by Kyle Wintersteen - Friday, August 23, 2013
Statistics of wolf-on-dog attacks are not available, but we certainly seem to be experiencing an uptick of hunting dogs killed by wolves. And this would make sense as wolf populations continue to rise.
In a dramatic January attack, a Montana lion hunter lost all three of his hounds. And three separate attacks have occurred in Wisconsin just this month. On August 4, a Wisconsinite training his bear dog—a 9-year-old female black and tan—lost her to wolves in Rusk County. Subsequent attacks occurred on August 10, when wolves killed a pair of dogs in Lincoln County and another hound in Sawyer County. A fourth attack occurred on August 12, when a hound was killed in Florence County.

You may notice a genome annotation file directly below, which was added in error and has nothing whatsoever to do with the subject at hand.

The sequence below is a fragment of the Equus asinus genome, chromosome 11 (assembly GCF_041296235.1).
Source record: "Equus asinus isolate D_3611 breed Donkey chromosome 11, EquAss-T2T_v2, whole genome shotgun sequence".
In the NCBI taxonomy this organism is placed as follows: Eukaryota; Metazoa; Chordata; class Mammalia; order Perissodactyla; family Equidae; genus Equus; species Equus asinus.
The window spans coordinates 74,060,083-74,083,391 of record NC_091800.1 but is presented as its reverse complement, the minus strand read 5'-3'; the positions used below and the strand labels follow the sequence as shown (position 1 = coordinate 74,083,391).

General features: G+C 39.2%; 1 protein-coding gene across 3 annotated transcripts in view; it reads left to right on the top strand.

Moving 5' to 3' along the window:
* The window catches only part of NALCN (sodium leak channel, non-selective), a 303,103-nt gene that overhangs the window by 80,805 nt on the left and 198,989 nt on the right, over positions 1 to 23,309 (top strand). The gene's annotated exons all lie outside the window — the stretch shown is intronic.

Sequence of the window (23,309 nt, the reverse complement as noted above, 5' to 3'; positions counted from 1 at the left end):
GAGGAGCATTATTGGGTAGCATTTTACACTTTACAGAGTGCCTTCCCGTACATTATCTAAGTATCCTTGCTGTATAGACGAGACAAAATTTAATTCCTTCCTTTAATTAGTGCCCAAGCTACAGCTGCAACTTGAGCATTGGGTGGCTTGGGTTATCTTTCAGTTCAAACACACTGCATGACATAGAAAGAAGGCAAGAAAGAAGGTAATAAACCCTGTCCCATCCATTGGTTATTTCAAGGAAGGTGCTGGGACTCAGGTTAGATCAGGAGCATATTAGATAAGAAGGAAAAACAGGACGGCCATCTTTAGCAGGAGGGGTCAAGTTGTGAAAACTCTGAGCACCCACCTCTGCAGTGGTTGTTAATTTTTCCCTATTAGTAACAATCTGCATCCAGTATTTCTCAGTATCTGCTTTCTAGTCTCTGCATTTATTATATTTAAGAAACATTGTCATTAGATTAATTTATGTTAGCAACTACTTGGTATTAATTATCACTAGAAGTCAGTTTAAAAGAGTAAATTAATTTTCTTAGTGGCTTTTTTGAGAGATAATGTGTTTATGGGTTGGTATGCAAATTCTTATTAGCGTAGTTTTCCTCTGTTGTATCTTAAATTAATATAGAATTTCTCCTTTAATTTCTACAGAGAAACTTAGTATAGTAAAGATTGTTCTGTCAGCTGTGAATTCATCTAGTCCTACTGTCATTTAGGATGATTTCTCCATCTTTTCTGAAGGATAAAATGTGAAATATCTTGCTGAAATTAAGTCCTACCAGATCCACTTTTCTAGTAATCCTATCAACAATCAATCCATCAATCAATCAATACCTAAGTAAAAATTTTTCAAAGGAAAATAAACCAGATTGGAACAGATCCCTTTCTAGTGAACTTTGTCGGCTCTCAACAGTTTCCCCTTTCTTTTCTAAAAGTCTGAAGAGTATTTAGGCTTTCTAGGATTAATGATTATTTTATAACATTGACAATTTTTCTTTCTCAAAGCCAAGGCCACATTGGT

It's not known for certain whether these attacks were predatory or territorial in nature. Apparently wolves defend their dens most aggressively from May to September, when pups abound. The Wisconsin DNR set up a four-mile "caution" area for each attack, and already had plans in place to reduce its overall wolf population as part of its management plan.
I'm no biologist, but four dead hunting dogs in just over a week's time seems to vindicate Wisconsin's decision to increase its wolf quota by 75 animals for the 2013-2014 season. A drawing took place on August 15, in which 2,500 lucky hunters were selected from a whopping pool of 17,000 applicants. Total wolf quota this year is 275.
E-mail your comments/questions about this site to:
For questions/comments about American Hunter magazine, please e-mail:
You can contact the NRA via phone at: NRA Member Programs
To advertise on American Hunter, visit nramediakit.com for more information
Get the American Hunter Insider newsletter for at-a-glance access to industry news, gear, gun reviews, videos and more—delivered directly to your Inbox.